Summary: David’s psalm of betrayal. (PowerPoint slides to accompany this talk are available on request – email: firstname.lastname@example.org)
Confidence (vs 1-3)
Admission (vs 4)
Schemers (vs 5-8)
Betrayal (vs 9)
Request (vs 10-12)
• One day, a mother explained to her five-year-old daughter;
• That if she chose to disobey her, she would have to live with the consequences.
• The little girl looked terrified and said:
• “Please don’t make me live with the Consequences. I want to live here with you!”
• Well, unbeknown to that little girl,
• We all live with the consequences of the choices and decisions that we’ve made.
• Robert Louis Stevenson (Scottish Essayist, Poet and Author, 1850-1894)
• "Everybody, sooner or later, sits down to a banquet of consequences.”
This psalm was written by a king who had to live with the consequences of his actions.
• David the king had committed the sin of adultery with a woman called Bathsheeba.
• When Bathsheeba became pregnant;
• David tried to cover up that sin by arranging for her husband Urriah;
• To be placed on the front line in battle, knowing he would be killed.
• Although in time David would realise his folly and later repent of his sin;
• (You can read about it in Psalms 51&52):
• He STILL had to live with the consequences of his foolish actions;
Question: What were those consequences?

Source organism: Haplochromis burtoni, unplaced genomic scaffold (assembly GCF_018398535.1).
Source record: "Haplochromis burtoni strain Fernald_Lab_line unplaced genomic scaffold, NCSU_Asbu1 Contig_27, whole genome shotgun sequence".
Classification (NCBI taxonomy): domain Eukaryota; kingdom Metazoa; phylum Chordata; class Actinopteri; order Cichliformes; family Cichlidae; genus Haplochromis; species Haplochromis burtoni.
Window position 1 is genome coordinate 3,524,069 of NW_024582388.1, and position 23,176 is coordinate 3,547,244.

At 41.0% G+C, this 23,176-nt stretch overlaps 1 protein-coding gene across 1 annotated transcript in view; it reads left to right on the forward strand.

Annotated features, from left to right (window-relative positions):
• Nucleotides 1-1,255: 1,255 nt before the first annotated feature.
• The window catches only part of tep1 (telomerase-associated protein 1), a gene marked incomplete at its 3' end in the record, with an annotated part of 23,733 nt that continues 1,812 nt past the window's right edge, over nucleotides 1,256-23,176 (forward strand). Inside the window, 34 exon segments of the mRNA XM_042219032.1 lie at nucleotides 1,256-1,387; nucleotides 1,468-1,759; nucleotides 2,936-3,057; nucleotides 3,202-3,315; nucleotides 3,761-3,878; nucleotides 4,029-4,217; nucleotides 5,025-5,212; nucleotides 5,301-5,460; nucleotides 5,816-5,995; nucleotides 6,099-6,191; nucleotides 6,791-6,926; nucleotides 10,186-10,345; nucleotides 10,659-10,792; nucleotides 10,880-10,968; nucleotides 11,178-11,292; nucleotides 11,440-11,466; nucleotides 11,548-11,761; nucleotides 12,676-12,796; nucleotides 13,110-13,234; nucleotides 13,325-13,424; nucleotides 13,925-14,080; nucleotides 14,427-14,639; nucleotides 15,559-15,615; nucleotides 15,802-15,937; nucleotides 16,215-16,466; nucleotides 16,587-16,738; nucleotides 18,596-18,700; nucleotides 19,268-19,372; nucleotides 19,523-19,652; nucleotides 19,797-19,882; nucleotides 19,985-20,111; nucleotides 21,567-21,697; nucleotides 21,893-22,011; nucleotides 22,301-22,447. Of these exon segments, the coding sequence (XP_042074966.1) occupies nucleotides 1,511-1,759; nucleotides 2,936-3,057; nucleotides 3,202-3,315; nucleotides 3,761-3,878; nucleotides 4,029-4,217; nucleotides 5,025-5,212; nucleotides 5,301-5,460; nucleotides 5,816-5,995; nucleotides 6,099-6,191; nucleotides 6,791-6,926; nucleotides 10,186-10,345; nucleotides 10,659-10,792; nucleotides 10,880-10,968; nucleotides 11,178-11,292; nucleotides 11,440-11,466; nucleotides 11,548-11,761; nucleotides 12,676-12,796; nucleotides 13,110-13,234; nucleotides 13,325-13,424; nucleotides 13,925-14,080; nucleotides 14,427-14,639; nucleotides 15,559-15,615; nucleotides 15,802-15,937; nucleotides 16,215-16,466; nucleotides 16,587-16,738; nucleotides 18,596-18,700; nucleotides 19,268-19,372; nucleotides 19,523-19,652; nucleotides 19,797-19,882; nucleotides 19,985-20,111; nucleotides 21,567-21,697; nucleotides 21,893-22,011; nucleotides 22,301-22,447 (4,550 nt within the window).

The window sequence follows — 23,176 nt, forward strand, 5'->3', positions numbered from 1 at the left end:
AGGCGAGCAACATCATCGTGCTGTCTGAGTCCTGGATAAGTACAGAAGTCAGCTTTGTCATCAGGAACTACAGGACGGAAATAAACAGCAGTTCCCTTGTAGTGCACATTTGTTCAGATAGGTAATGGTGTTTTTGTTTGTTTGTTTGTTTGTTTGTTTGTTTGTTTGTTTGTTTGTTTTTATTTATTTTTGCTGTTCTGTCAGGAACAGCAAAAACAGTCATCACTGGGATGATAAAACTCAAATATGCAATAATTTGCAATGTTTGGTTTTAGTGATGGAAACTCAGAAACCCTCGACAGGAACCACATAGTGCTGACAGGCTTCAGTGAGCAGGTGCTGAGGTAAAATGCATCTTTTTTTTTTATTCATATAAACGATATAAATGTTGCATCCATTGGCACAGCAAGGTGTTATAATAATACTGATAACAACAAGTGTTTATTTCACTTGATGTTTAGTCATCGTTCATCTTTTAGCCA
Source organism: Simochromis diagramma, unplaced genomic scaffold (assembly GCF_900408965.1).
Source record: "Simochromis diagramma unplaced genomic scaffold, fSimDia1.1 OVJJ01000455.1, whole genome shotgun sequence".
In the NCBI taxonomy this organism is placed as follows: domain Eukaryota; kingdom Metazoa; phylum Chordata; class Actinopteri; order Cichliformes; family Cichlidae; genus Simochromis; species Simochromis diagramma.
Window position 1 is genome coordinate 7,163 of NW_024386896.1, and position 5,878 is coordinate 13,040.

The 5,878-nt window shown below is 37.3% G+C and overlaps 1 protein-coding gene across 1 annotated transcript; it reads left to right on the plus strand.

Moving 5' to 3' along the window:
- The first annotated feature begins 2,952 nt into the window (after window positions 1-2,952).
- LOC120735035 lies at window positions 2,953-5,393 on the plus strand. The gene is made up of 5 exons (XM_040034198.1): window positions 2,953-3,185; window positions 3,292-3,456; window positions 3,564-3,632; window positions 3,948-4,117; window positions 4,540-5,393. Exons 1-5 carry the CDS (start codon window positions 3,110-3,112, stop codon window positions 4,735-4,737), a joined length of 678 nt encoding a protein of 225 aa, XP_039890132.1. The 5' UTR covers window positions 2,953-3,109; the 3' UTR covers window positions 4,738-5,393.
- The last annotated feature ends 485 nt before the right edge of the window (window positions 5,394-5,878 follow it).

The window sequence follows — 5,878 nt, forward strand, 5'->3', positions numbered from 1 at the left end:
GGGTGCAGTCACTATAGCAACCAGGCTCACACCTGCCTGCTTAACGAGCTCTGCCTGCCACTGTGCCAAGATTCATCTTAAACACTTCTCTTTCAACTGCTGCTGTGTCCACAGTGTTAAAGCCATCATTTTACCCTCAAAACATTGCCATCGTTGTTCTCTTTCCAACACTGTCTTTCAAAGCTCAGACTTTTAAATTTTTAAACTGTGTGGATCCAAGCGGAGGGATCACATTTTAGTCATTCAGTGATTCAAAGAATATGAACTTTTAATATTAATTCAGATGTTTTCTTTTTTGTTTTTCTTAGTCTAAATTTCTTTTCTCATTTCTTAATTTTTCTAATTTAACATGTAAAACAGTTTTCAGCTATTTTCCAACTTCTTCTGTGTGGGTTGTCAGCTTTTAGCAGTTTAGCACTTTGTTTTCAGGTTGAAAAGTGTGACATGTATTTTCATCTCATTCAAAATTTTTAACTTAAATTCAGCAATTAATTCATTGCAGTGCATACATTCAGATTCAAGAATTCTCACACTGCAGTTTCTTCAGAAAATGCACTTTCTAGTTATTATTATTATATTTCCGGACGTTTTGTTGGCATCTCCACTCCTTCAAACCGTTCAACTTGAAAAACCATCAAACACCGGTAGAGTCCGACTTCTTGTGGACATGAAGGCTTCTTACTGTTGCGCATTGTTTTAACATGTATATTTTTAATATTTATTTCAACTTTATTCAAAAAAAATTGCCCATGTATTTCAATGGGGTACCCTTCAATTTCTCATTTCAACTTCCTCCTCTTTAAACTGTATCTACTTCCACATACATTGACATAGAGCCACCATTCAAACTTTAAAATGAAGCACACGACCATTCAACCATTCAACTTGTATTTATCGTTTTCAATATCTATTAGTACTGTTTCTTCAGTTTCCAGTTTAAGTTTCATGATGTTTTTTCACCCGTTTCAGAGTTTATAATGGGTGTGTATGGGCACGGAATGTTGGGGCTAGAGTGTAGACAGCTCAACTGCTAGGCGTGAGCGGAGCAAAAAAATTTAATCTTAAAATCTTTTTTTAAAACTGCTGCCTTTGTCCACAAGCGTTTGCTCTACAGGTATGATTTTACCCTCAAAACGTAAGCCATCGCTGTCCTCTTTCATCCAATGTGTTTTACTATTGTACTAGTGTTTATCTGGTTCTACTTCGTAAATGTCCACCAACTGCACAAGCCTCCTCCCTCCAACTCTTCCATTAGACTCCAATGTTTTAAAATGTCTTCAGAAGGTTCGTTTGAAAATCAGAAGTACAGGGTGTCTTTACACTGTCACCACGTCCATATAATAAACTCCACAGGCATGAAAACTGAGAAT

• Nathan the prophet told him (2 Samuel chapter 12 verse 10);
• That his sin was forgiven, but…“The sword will never depart from your house”.
• David had wrecked a man’s home and family;
• Now he would experience his own home and family in turmoil.
• That turmoil would reveal itself most clearly and painfully;
• In his son Absalom.
• Absalom was the third and favourite son of Davidson of David,
• 2 Samuel chapter 14 verse 25 describes Absalom;
• ‘As the most handsome man in the kingdom’.
• Absalom decided to rebel against his father;
• And he made a bid for the throne – wanting to be crowned king.
• He built support for himself among the common people;
• By promising justice for all.
• His plan of betrayal seemed to work well as all Israel and Judah flocked to his side,
• And David, with only a handful of supporters was forced to flee and hide.
• You can read the sad story of events in 2 Samuel chapters 11-16.
• So the background to this Psalm is believed to be the rebellion of Absalom:
• Yet despite the sad and sordid circumstances to this Psalm;
• Notice that it starts off positively with a note of praise.
(1). Confidence (vs 1-3)
Blessed are those who have regard for the weak;
the LORD delivers them in times of trouble.
2 The LORD protects and preserves them—
they are counted among the blessed in the land—
he does not give them over to the desire of their foes.
3 The LORD sustains them on their sickbed
and restores them from their bed of illness.
• Rev.Martin Niemoeller was one of Adolf Hitler’s least favourite people,
• Rev. Niemoeller was placed in prison and summoned to a special court.
• He was as you might expect afraid.
• He had no idea what to expect!
• But according to the writer Francis Gay,